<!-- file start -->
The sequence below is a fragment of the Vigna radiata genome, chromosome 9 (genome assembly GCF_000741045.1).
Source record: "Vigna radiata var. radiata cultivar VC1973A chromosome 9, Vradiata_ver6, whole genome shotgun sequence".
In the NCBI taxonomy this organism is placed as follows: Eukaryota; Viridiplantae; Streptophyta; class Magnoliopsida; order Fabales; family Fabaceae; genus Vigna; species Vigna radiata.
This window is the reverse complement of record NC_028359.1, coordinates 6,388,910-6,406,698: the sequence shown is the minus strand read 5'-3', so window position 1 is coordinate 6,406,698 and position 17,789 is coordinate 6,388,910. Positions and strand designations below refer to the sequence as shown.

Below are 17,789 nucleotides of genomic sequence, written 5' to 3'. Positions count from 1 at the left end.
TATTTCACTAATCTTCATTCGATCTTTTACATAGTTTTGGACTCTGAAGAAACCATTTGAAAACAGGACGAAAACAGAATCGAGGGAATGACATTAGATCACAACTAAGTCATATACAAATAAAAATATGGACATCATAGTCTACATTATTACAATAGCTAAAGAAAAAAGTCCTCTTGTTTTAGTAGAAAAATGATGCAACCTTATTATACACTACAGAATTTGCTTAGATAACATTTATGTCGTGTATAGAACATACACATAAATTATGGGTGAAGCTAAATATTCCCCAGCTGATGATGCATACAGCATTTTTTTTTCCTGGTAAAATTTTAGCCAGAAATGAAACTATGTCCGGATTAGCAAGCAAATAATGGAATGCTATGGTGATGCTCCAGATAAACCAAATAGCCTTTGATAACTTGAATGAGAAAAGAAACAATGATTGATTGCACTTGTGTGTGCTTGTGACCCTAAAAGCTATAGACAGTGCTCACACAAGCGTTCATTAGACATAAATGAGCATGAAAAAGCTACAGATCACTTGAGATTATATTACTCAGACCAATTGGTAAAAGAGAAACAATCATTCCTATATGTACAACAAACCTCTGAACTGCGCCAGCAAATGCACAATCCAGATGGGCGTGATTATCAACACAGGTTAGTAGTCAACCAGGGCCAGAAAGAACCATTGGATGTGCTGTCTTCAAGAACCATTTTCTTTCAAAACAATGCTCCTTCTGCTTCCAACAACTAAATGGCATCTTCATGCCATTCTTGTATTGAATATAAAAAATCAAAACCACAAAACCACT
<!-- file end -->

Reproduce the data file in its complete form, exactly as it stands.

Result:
The sequence below is a fragment of the Vigna radiata genome, chromosome 9 (genome assembly GCF_000741045.1).
Source record: "Vigna radiata var. radiata cultivar VC1973A chromosome 9, Vradiata_ver6, whole genome shotgun sequence".
In the NCBI taxonomy this organism is placed as follows: Eukaryota; Viridiplantae; Streptophyta; class Magnoliopsida; order Fabales; family Fabaceae; genus Vigna; species Vigna radiata.
This window is the reverse complement of record NC_028359.1, coordinates 6,388,910-6,406,698: the sequence shown is the minus strand read 5'-3', so window position 1 is coordinate 6,406,698 and position 17,789 is coordinate 6,388,910. Positions and strand designations below refer to the sequence as shown.

Below are 17,789 nucleotides of genomic sequence, written 5' to 3'. Positions count from 1 at the left end.
TATTTCACTAATCTTCATTCGATCTTTTACATAGTTTTGGACTCTGAAGAAACCATTTGAAAACAGGACGAAAACAGAATCGAGGGAATGACATTAGATCACAACTAAGTCATATACAAATAAAAATATGGACATCATAGTCTACATTATTACAATAGCTAAAGAAAAAAGTCCTCTTGTTTTAGTAGAAAAATGATGCAACCTTATTATACACTACAGAATTTGCTTAGATAACATTTATGTCGTGTATAGAACATACACATAAATTATGGGTGAAGCTAAATATTCCCCAGCTGATGATGCATACAGCATTTTTTTTTCCTGGTAAAATTTTAGCCAGAAATGAAACTATGTCCGGATTAGCAAGCAAATAATGGAATGCTATGGTGATGCTCCAGATAAACCAAATAGCCTTTGATAACTTGAATGAGAAAAGAAACAATGATTGATTGCACTTGTGTGTGCTTGTGACCCTAAAAGCTATAGACAGTGCTCACACAAGCGTTCATTAGACATAAATGAGCATGAAAAAGCTACAGATCACTTGAGATTATATTACTCAGACCAATTGGTAAAAGAGAAACAATCATTCCTATATGTACAACAAACCTCTGAACTGCGCCAGCAAATGCACAATCCAGATGGGCGTGATTATCAACACAGGTTAGTAGTCAACCAGGGCCAGAAAGAACCATTGGATGTGCTGTCTTCAAGAACCATTTTCTTTCAAAACAATGCTCCTTCTGCTTCCAACAACTAAATGGCATCTTCATGCCATTCTTGTATTGAATATAAAAAATCAAAACCACAAAACCACT